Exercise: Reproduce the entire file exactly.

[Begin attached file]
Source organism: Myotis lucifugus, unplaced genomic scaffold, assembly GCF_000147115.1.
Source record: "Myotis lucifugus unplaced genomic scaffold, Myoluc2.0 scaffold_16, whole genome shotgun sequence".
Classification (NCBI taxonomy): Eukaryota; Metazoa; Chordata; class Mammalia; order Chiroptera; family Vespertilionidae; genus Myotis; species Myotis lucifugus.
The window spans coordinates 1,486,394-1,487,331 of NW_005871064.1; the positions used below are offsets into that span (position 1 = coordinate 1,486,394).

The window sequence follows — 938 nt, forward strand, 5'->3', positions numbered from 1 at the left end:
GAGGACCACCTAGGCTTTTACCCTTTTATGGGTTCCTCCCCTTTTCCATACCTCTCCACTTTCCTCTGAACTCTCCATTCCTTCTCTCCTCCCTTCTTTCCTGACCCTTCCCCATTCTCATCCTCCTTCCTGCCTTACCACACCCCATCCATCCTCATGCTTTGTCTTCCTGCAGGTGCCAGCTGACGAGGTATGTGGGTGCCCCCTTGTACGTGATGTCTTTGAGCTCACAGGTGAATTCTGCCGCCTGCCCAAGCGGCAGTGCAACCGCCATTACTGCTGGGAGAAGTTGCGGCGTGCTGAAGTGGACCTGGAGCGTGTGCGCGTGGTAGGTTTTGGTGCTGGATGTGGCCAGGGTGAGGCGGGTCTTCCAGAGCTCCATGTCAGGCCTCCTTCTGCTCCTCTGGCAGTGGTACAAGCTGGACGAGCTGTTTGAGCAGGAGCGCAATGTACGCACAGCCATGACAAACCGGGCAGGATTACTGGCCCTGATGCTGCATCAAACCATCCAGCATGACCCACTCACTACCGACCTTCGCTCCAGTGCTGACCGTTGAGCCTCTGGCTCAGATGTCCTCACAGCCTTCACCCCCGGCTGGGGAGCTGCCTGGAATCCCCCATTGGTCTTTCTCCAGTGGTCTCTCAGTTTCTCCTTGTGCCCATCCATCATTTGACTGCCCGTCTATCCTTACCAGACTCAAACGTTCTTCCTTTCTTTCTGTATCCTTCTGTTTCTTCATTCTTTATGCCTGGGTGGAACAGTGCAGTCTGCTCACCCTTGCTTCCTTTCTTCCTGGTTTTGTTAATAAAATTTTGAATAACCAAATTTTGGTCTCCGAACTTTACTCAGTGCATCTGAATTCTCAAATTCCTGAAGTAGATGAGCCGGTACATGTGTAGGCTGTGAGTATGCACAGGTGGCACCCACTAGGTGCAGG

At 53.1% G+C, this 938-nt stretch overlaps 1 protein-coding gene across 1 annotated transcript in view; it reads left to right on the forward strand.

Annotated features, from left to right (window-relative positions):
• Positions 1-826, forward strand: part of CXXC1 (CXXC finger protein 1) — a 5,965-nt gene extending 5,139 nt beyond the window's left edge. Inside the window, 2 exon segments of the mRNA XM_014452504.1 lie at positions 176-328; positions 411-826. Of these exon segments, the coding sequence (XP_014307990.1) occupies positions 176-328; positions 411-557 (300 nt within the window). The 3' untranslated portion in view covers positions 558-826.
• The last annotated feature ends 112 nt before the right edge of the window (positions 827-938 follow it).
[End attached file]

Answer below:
Source organism: Myotis lucifugus, unplaced genomic scaffold, assembly GCF_000147115.1.
Source record: "Myotis lucifugus unplaced genomic scaffold, Myoluc2.0 scaffold_16, whole genome shotgun sequence".
Classification (NCBI taxonomy): Eukaryota; Metazoa; Chordata; class Mammalia; order Chiroptera; family Vespertilionidae; genus Myotis; species Myotis lucifugus.
The window spans coordinates 1,486,394-1,487,331 of NW_005871064.1; the positions used below are offsets into that span (position 1 = coordinate 1,486,394).

The window sequence follows — 938 nt, forward strand, 5'->3', positions numbered from 1 at the left end:
GAGGACCACCTAGGCTTTTACCCTTTTATGGGTTCCTCCCCTTTTCCATACCTCTCCACTTTCCTCTGAACTCTCCATTCCTTCTCTCCTCCCTTCTTTCCTGACCCTTCCCCATTCTCATCCTCCTTCCTGCCTTACCACACCCCATCCATCCTCATGCTTTGTCTTCCTGCAGGTGCCAGCTGACGAGGTATGTGGGTGCCCCCTTGTACGTGATGTCTTTGAGCTCACAGGTGAATTCTGCCGCCTGCCCAAGCGGCAGTGCAACCGCCATTACTGCTGGGAGAAGTTGCGGCGTGCTGAAGTGGACCTGGAGCGTGTGCGCGTGGTAGGTTTTGGTGCTGGATGTGGCCAGGGTGAGGCGGGTCTTCCAGAGCTCCATGTCAGGCCTCCTTCTGCTCCTCTGGCAGTGGTACAAGCTGGACGAGCTGTTTGAGCAGGAGCGCAATGTACGCACAGCCATGACAAACCGGGCAGGATTACTGGCCCTGATGCTGCATCAAACCATCCAGCATGACCCACTCACTACCGACCTTCGCTCCAGTGCTGACCGTTGAGCCTCTGGCTCAGATGTCCTCACAGCCTTCACCCCCGGCTGGGGAGCTGCCTGGAATCCCCCATTGGTCTTTCTCCAGTGGTCTCTCAGTTTCTCCTTGTGCCCATCCATCATTTGACTGCCCGTCTATCCTTACCAGACTCAAACGTTCTTCCTTTCTTTCTGTATCCTTCTGTTTCTTCATTCTTTATGCCTGGGTGGAACAGTGCAGTCTGCTCACCCTTGCTTCCTTTCTTCCTGGTTTTGTTAATAAAATTTTGAATAACCAAATTTTGGTCTCCGAACTTTACTCAGTGCATCTGAATTCTCAAATTCCTGAAGTAGATGAGCCGGTACATGTGTAGGCTGTGAGTATGCACAGGTGGCACCCACTAGGTGCAGG

At 53.1% G+C, this 938-nt stretch overlaps 1 protein-coding gene across 1 annotated transcript in view; it reads left to right on the forward strand.

Annotated features, from left to right (window-relative positions):
• Positions 1-826, forward strand: part of CXXC1 (CXXC finger protein 1) — a 5,965-nt gene extending 5,139 nt beyond the window's left edge. Inside the window, 2 exon segments of the mRNA XM_014452504.1 lie at positions 176-328; positions 411-826. Of these exon segments, the coding sequence (XP_014307990.1) occupies positions 176-328; positions 411-557 (300 nt within the window). The 3' untranslated portion in view covers positions 558-826.
• The last annotated feature ends 112 nt before the right edge of the window (positions 827-938 follow it).